You’re reading Significant Digits, a daily digest of the telling numbers tucked inside the news.
The Bulletin of Atomic Scientists has set the Doomsday Clock — “the symbolic countdown to humanity’s end,” as The Guardian put it — to three minutes to midnight, informing me that what I thought was just a made-up thing from “Watchmen” is actually a real organization that somehow stuck around after the Cold War. [The Guardian]
Five people who had occupied a federal bird sanctuary in Oregon were arrested in a traffic stop Tuesday, including alleged ringleader Ammon Bundy. Two people were shot by police during a gunfight, and one, LaVoy Finicum, the group’s spokesperson, was killed. They’ll all face a federal charge of “conspiracy to impede officers of the United States from discharging their official duties through the use of force, intimidation or threats.” [CNN]
The Michigan Department of Environmental Quality tossed two water samples from Flint that would have put the average test above the “actionable level” of 15 parts of lead per billion. Had those samples not been excluded, the state would have had to tell Flint residents their water was poisoned back in the summer of 2015, rather than just recently. [FiveThirtyEight]
Character actor Abe Vigoda died at 94 on Tuesday, 34 years after a mistaken report of his death in People in 1982. [The New York Times]
Iowans are dealing with wall-to-wall campaign advertisements, and it completely overhauls most resident’s media consumption. One family my colleague Clare Malone followed for a day saw 90 political advertisements in about 17 hours. [FiveThirtyEight]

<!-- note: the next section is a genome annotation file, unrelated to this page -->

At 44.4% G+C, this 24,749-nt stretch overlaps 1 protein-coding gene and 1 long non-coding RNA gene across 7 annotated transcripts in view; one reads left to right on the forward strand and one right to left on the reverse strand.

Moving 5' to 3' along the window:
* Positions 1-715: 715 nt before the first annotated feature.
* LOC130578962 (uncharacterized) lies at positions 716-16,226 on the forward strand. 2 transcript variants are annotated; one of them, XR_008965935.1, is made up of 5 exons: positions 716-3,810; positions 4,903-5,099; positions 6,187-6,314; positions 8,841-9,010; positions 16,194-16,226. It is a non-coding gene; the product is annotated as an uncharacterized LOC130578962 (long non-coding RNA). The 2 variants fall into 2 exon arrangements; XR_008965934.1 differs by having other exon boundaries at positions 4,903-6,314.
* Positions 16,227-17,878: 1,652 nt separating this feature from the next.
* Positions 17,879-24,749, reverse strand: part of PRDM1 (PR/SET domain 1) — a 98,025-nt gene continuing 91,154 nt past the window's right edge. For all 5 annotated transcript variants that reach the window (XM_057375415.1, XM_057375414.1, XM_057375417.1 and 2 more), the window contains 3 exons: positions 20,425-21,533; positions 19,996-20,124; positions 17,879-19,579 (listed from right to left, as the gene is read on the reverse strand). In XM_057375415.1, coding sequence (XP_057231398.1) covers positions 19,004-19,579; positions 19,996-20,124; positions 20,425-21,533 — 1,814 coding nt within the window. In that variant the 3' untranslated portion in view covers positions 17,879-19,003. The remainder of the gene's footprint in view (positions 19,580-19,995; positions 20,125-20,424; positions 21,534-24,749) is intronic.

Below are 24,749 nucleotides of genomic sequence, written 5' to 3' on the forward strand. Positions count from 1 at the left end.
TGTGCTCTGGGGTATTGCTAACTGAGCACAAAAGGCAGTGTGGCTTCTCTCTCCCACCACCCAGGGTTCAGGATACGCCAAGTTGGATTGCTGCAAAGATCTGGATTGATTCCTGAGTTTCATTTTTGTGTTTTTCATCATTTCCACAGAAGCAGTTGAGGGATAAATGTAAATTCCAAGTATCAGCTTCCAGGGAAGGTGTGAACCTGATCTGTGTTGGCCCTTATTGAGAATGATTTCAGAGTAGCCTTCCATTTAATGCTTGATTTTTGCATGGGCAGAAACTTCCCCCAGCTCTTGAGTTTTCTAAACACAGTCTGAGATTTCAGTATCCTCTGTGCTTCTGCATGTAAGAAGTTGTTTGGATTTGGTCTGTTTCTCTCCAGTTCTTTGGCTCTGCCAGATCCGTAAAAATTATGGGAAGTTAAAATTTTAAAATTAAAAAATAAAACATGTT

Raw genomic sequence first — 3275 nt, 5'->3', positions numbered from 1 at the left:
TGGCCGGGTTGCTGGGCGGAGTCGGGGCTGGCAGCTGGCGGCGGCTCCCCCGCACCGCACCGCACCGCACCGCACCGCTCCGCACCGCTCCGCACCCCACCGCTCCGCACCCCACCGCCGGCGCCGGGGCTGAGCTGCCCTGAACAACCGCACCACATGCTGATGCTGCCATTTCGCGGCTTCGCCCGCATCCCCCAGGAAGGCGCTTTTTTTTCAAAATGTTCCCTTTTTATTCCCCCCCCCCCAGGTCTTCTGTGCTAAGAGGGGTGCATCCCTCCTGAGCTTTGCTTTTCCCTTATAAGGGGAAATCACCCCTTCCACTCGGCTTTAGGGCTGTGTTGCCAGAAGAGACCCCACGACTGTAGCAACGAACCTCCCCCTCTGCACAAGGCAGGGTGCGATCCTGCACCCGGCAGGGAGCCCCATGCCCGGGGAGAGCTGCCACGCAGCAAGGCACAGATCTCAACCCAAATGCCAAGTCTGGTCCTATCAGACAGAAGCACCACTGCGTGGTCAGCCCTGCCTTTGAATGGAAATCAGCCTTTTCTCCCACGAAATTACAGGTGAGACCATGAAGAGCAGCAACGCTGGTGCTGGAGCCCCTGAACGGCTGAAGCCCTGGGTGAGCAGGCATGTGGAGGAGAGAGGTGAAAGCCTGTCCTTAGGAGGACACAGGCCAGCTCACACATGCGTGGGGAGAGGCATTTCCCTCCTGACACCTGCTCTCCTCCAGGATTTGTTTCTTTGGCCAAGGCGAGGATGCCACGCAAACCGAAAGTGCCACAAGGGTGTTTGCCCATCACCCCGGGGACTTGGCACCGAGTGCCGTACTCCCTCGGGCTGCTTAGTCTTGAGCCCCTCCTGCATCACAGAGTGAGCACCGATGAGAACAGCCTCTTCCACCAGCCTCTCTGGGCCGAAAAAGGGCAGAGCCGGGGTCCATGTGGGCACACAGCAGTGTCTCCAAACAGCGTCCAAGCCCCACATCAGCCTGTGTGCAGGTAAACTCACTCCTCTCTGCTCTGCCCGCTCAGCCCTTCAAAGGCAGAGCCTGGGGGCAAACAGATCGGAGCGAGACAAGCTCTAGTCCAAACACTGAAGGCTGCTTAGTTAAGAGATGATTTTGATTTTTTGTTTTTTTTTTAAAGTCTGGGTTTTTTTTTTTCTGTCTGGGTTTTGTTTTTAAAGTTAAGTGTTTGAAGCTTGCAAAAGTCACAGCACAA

A dog ran a half-marathon in Alabama and got a way better time than you probably ever could. [The Guardian]
A bill to regulate flamethrowers the same way the government regulates machine guns, from Rep. Eliot Engel of New York. More importantly, the bill’s name is the “Flamethrowers? Really? Act” and it is named after a Seth Meyers line from Saturday Night Live. I mean, the guy had some valid points about the surprising legality of flamethrowers. [Bloomberg]
Brazil will deploy 220,000 soldiers to fight the Zika virus, which is spreading very quickly across country. I just realized, aren’t we having an Olympics there in like a few months? [BBC]
A scooter accident in Brooklyn cost the City of New York $2.9 million to settle, after a surveillance video disputed a cop’s story and showed that a 72-year-old man had looked both ways before being hit by an NYPD officer on a scooter. The man was locked up for three days for jaywalking and an open container warrant from 10 years earlier. Following his release, the victim was hospitalized for four months. [The New York Post]
74.8 million iPhones
Number of iPhones Apple sold in the fourth quarter, a slight miss from expectations. [CNBC]
If you haven’t already, you really need to sign up for the Significant Digits newsletter — be the first to learn about the numbers behind the news.
If you see a significant digit in the wild, send it to me: @WaltHickey.